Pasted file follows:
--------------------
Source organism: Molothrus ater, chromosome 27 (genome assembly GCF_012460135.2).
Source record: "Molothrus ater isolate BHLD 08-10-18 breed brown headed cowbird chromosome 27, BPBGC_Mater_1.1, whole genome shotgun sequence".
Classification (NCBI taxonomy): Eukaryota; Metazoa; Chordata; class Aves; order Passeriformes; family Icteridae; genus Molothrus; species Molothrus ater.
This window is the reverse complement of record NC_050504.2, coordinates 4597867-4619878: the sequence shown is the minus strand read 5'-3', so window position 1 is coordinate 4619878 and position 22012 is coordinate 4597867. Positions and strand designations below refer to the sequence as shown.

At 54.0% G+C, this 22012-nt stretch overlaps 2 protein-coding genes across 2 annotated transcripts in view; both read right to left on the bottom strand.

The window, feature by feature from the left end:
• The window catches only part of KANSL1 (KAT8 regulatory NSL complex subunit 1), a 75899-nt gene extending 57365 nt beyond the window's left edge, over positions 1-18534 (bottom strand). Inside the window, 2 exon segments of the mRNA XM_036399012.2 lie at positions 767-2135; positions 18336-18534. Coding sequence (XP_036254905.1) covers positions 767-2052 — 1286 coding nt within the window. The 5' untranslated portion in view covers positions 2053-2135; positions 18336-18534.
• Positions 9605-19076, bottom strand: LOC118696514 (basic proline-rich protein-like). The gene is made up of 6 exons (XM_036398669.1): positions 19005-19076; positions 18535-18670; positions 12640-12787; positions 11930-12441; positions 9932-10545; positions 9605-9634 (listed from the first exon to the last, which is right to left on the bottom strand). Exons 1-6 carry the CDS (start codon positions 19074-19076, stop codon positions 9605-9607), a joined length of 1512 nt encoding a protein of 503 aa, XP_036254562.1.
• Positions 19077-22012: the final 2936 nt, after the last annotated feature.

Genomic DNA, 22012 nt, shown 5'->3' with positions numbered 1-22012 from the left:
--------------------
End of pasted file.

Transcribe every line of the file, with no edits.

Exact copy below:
Source organism: Molothrus ater, chromosome 27 (genome assembly GCF_012460135.2).
Source record: "Molothrus ater isolate BHLD 08-10-18 breed brown headed cowbird chromosome 27, BPBGC_Mater_1.1, whole genome shotgun sequence".
Classification (NCBI taxonomy): Eukaryota; Metazoa; Chordata; class Aves; order Passeriformes; family Icteridae; genus Molothrus; species Molothrus ater.
This window is the reverse complement of record NC_050504.2, coordinates 4597867-4619878: the sequence shown is the minus strand read 5'-3', so window position 1 is coordinate 4619878 and position 22012 is coordinate 4597867. Positions and strand designations below refer to the sequence as shown.

At 54.0% G+C, this 22012-nt stretch overlaps 2 protein-coding genes across 2 annotated transcripts in view; both read right to left on the bottom strand.

The window, feature by feature from the left end:
• The window catches only part of KANSL1 (KAT8 regulatory NSL complex subunit 1), a 75899-nt gene extending 57365 nt beyond the window's left edge, over positions 1-18534 (bottom strand). Inside the window, 2 exon segments of the mRNA XM_036399012.2 lie at positions 767-2135; positions 18336-18534. Coding sequence (XP_036254905.1) covers positions 767-2052 — 1286 coding nt within the window. The 5' untranslated portion in view covers positions 2053-2135; positions 18336-18534.
• Positions 9605-19076, bottom strand: LOC118696514 (basic proline-rich protein-like). The gene is made up of 6 exons (XM_036398669.1): positions 19005-19076; positions 18535-18670; positions 12640-12787; positions 11930-12441; positions 9932-10545; positions 9605-9634 (listed from the first exon to the last, which is right to left on the bottom strand). Exons 1-6 carry the CDS (start codon positions 19074-19076, stop codon positions 9605-9607), a joined length of 1512 nt encoding a protein of 503 aa, XP_036254562.1.
• Positions 19077-22012: the final 2936 nt, after the last annotated feature.

Genomic DNA, 22012 nt, shown 5'->3' with positions numbered 1-22012 from the left: